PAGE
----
Preserving the American Dream Requires a Focus on the ‘Social’ of ESG Investing
Capitalism in America is broken. The gaps between rich and poor are deepening as the labor market struggles to remain innovative in the face of a changing global economic landscape. On the other hand, emerging market economies are growing in strength with a velocity never seen before. In the next decade, emerging market economies will account for roughly 70 percent of global GDP. This dramatic reordering of the economic landscape is driven by a rising middle class (with a slight hiccup during Covid-19), better technological connectivity, and increasing urbanization rates. The explosion of impact investing, inclusive capitalism and environmental, social, and governance (ESG) standards signifies the changing investor climate.
When it comes to environmental standards in ESG standards, the market has dramatically changed over the past two decades. The remarkable shift in climate technology is proof positive that the market has enough tools to transform itself. Two decades ago, clean energy technology was nowhere near as powerful as it is today. As the technology improved and the costs of clean energy fell, the market began pricing out fossil fuels. Half the world’s fossil fuel assets could be worthless by 2036 as the world moves to clean energy. The situation recalls the famous Hemingway quote that change happens gradually and then suddenly. When the market has a material interest to change, it will.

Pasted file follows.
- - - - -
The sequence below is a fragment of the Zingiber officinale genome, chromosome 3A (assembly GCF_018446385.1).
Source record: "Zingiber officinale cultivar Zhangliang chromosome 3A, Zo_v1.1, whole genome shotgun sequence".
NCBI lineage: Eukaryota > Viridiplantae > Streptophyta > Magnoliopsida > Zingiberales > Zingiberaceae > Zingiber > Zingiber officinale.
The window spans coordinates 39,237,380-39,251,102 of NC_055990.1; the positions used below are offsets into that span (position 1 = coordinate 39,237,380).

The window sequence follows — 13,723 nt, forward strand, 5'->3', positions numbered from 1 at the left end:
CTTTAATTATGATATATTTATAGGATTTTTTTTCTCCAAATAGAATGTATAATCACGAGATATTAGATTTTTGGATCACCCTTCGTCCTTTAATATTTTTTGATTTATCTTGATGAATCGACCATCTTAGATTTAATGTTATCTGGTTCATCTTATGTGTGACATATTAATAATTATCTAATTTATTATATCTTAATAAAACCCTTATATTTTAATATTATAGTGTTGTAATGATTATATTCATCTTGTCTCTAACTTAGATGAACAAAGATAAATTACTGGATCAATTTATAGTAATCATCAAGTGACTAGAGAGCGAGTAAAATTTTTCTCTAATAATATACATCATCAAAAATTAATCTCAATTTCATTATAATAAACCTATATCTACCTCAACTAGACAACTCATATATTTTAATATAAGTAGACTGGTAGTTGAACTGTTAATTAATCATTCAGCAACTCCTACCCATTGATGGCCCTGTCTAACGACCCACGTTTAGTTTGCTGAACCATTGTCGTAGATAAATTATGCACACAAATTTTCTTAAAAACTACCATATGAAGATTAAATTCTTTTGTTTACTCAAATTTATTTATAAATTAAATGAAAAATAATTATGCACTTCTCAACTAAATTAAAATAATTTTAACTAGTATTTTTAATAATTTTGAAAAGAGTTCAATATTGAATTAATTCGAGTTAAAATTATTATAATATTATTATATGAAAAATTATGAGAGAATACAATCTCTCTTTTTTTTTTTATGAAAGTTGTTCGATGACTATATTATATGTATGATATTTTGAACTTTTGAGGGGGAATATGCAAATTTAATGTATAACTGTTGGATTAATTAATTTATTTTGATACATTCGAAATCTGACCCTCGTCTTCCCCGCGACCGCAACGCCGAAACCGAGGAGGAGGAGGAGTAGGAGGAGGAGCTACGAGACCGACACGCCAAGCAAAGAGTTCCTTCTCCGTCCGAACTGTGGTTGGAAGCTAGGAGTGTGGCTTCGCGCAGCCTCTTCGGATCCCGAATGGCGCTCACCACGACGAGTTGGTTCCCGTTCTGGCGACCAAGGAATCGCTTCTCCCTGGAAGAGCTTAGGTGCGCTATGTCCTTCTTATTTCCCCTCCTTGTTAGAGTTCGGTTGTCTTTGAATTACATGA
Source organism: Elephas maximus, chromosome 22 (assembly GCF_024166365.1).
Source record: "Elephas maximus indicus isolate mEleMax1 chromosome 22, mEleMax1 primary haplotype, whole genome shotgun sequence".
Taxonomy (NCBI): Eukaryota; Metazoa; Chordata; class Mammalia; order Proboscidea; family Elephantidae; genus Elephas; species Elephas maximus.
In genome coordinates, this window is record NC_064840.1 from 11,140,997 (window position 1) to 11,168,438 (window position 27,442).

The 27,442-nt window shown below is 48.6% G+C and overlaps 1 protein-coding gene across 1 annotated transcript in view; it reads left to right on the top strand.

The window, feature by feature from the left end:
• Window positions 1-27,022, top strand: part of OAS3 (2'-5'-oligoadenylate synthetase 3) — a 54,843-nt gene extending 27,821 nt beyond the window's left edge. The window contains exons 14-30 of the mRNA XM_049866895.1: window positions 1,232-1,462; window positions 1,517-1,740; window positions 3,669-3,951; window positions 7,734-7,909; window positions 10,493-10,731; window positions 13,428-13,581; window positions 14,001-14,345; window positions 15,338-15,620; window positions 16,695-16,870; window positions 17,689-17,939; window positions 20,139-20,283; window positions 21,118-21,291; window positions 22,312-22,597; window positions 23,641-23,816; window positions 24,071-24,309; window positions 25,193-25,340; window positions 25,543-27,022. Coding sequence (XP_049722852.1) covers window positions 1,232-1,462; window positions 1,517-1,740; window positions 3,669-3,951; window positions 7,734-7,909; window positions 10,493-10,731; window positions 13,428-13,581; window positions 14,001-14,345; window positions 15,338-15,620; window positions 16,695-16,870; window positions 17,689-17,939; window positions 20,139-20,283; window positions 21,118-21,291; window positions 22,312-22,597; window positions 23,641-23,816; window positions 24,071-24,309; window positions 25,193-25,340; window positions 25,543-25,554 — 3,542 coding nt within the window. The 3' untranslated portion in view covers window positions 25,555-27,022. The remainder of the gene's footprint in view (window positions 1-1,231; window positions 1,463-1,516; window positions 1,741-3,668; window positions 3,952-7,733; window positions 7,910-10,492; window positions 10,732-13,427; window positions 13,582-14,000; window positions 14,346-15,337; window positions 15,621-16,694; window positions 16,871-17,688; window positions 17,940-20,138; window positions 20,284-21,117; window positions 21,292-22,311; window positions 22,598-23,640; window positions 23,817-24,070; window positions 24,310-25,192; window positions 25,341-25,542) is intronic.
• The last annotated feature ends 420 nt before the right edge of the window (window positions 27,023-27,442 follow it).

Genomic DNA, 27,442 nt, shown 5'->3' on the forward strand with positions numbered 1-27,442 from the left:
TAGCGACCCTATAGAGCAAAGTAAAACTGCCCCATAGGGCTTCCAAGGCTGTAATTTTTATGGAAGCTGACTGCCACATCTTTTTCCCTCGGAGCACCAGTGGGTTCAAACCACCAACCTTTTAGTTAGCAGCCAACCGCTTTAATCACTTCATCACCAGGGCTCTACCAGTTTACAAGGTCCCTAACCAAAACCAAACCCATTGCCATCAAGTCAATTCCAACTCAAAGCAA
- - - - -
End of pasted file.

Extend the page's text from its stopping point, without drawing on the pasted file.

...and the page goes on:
It’s not just environmental standards. A new global middle class is taking shape as investors swoon the millions of people joining the formal financial, health, and education sectors every day. Consider the rise of financial inclusion efforts over the last decade in emerging markets. With the proliferation of cheap smartphones flooding countries in Africa, for example, millions of people that formally depended on fiat money had the chance to use digital currency and join the formal banking class. The result was an explosion of new banking customers, which international fintech companies rushed to obtain. While this shift has been transformative for the newly banked, the market has rushed to grab millions of new customers. Thus, the market solved a problem essentially by itself with little government intervention.
The market can fix itself
When the market has an incentive to solve a problem, few barriers stand its way. The problem arises when there is unrealized potential that the market hasn’t recognized. The market hasn’t realized the ultimate potential for social transformation in the same way for environmental standards. There are billions of dollars in unrealized revenue just waiting to be unlocked through similar changes in environmental technology.